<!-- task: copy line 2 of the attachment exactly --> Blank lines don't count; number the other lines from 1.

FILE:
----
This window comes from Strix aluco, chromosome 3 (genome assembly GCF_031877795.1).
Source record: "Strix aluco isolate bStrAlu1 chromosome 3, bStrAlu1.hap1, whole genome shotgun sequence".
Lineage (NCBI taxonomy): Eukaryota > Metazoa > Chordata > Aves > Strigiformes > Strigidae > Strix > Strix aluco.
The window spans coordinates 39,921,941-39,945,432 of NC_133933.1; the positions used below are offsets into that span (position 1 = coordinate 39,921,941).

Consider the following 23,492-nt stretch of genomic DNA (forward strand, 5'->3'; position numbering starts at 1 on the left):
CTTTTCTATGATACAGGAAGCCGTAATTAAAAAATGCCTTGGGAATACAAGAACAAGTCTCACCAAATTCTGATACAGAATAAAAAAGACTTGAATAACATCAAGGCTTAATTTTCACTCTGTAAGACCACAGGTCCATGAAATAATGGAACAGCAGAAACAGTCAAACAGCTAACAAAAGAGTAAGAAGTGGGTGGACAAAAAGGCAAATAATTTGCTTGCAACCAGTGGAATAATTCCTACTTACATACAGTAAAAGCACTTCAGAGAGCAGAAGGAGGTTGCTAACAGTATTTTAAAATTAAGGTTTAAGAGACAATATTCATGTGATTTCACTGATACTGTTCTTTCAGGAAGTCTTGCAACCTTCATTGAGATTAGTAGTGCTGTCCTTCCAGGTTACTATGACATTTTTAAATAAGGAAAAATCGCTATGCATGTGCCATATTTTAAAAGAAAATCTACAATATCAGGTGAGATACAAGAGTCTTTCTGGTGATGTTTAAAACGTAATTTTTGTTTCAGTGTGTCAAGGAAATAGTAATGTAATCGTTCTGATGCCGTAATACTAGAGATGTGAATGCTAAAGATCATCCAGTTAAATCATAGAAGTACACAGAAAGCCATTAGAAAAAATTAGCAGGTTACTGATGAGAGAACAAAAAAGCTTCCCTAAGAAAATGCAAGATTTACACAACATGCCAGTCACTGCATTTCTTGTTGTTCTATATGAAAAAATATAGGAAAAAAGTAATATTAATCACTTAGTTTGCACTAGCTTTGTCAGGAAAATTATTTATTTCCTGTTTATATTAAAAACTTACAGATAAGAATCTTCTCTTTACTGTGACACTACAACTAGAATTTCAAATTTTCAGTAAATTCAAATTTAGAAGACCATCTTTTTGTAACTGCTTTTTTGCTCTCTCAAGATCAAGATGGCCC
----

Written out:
Source record: "Strix aluco isolate bStrAlu1 chromosome 3, bStrAlu1.hap1, whole genome shotgun sequence".